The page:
Subsequently, I became very impatient to see myself on the site, and to discover which photographs were chosen. I visited the site every single day in anticipation. And then, one day, I am there, like a true model--dazzling. I invite all of my friends and family to visit the site, and I receive many compliments in return.

Everyone admires me, and I am proud of that. Even if some people consider that superficial, that doesn't matter, considering all of the taunts that I once endured about my weight. It's a vindication of my curves. I am round, yes, but I accept it, because I am beautiful.

I invite all the young girls who read my words to go all the way with their desires, and to rise above the demeaning looks that some may give you, because beauty is not a matter of weight. The important thing is to have self-confidence, and to feel comfortable in your own body.

I am round, and I am a model--and I can't help but smile when I write this sentence.


* * *

In our PR-based culture, one seldom reads personal accounts in which the writer bares her soul in this manner, and doesn't try to alter her personality to conform to more conventionally puritanical (or politically correct--these being almost identical) standards of thought. Sandrine's account is about more than simpy learning to love her figure. It is about permitting herself to acknowledge her own self-love, to experience those heady emotions of justified vanity, which are usually proscribed by society.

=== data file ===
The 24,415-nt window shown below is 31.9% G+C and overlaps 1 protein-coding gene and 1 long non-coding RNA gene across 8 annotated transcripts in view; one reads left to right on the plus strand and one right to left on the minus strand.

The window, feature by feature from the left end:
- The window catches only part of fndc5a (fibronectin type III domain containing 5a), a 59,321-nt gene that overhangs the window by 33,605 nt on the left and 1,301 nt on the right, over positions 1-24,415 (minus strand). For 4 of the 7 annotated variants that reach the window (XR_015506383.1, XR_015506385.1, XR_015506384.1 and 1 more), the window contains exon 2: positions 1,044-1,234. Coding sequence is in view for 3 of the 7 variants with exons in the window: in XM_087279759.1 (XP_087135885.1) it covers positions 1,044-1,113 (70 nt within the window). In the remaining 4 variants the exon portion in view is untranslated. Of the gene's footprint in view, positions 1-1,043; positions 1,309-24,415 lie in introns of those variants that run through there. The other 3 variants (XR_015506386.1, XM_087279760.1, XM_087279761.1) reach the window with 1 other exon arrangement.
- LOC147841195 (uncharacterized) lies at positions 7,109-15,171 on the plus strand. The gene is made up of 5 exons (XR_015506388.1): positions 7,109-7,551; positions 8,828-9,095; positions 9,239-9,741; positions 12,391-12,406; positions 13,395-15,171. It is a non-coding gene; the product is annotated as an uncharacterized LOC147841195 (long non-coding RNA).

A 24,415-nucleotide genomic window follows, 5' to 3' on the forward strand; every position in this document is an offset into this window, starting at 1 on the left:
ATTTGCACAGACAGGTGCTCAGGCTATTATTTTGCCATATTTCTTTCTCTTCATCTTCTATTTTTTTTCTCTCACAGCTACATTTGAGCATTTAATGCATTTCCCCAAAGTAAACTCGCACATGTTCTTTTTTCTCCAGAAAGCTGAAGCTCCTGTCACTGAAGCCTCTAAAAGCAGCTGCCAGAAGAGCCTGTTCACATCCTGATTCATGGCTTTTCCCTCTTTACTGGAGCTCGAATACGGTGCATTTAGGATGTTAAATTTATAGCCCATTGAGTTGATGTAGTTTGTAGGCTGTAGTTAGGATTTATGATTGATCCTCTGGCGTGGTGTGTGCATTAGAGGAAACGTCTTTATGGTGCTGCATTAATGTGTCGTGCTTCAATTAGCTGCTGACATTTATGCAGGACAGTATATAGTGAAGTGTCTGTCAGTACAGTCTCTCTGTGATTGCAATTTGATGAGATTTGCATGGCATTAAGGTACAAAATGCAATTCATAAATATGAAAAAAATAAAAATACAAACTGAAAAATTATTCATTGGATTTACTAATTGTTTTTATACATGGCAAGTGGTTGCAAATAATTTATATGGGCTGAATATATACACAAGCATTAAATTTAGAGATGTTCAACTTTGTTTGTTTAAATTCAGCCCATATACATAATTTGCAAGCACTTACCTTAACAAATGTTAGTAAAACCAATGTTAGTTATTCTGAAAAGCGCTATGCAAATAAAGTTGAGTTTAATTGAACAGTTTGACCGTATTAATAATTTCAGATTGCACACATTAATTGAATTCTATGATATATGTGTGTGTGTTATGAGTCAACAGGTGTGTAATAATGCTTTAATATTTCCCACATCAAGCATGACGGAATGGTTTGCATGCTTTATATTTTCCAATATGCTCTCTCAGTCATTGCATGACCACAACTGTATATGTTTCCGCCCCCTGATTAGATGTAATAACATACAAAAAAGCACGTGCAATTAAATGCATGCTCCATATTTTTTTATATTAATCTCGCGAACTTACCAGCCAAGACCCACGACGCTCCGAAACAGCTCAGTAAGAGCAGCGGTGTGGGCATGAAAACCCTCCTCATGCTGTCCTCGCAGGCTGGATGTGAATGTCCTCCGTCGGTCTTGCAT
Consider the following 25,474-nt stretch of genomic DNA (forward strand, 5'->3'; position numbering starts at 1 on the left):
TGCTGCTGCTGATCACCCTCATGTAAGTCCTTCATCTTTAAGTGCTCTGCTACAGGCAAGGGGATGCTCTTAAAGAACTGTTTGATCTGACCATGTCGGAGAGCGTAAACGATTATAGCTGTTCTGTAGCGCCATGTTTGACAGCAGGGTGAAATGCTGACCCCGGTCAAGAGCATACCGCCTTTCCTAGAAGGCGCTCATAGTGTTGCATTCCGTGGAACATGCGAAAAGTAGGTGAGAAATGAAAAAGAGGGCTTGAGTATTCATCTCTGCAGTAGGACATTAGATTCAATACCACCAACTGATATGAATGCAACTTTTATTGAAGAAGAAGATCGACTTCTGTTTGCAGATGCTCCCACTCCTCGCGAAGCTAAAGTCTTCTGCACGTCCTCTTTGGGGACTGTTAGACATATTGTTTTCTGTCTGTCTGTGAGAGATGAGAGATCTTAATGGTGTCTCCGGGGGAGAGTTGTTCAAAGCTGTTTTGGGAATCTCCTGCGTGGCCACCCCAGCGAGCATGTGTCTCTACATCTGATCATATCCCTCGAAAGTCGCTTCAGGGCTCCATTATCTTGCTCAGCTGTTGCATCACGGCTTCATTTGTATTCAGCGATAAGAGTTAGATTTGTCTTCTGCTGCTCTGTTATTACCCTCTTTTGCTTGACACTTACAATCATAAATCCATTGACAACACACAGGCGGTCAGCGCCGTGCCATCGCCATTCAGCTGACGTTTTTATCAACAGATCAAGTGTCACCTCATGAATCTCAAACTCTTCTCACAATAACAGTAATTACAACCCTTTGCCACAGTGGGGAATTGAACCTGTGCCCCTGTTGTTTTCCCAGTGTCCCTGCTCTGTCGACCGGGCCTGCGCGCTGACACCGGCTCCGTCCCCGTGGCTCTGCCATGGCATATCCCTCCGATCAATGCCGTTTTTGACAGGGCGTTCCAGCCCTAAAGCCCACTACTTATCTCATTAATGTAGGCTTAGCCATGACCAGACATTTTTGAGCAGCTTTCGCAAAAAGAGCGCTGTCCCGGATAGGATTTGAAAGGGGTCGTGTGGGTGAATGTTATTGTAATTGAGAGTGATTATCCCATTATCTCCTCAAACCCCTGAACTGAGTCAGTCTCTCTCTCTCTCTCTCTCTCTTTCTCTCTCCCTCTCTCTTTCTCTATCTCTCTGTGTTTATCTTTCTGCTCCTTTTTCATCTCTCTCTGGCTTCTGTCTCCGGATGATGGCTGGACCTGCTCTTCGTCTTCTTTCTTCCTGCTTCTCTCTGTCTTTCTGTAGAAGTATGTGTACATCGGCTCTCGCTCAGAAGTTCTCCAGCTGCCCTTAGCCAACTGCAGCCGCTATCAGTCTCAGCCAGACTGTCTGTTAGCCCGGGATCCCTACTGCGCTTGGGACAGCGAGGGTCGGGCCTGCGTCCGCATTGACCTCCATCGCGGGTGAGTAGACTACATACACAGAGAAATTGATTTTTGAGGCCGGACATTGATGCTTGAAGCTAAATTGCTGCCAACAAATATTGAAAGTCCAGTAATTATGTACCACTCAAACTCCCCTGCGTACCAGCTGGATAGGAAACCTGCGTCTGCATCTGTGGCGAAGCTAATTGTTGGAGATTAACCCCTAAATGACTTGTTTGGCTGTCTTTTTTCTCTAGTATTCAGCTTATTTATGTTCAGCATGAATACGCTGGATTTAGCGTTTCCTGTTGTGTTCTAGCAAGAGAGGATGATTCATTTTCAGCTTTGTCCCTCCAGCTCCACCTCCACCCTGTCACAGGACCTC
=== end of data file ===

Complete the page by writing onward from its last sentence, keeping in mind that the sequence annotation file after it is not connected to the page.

We suspect that many curvy vixens who have experienced a similar divergence in their self-image--i.e., how to reconcile the fact that modern media culture deems their beauty questionable, when their own looking-glasses tell them that they are goddesses--will identify with Sandrine's story, and will recall similar experiences in their own lives.

Sandrine modelling for French plus-size retailer Zallia (linked below), Summer 2005:

- Zallia: Mode ronde et sensuelle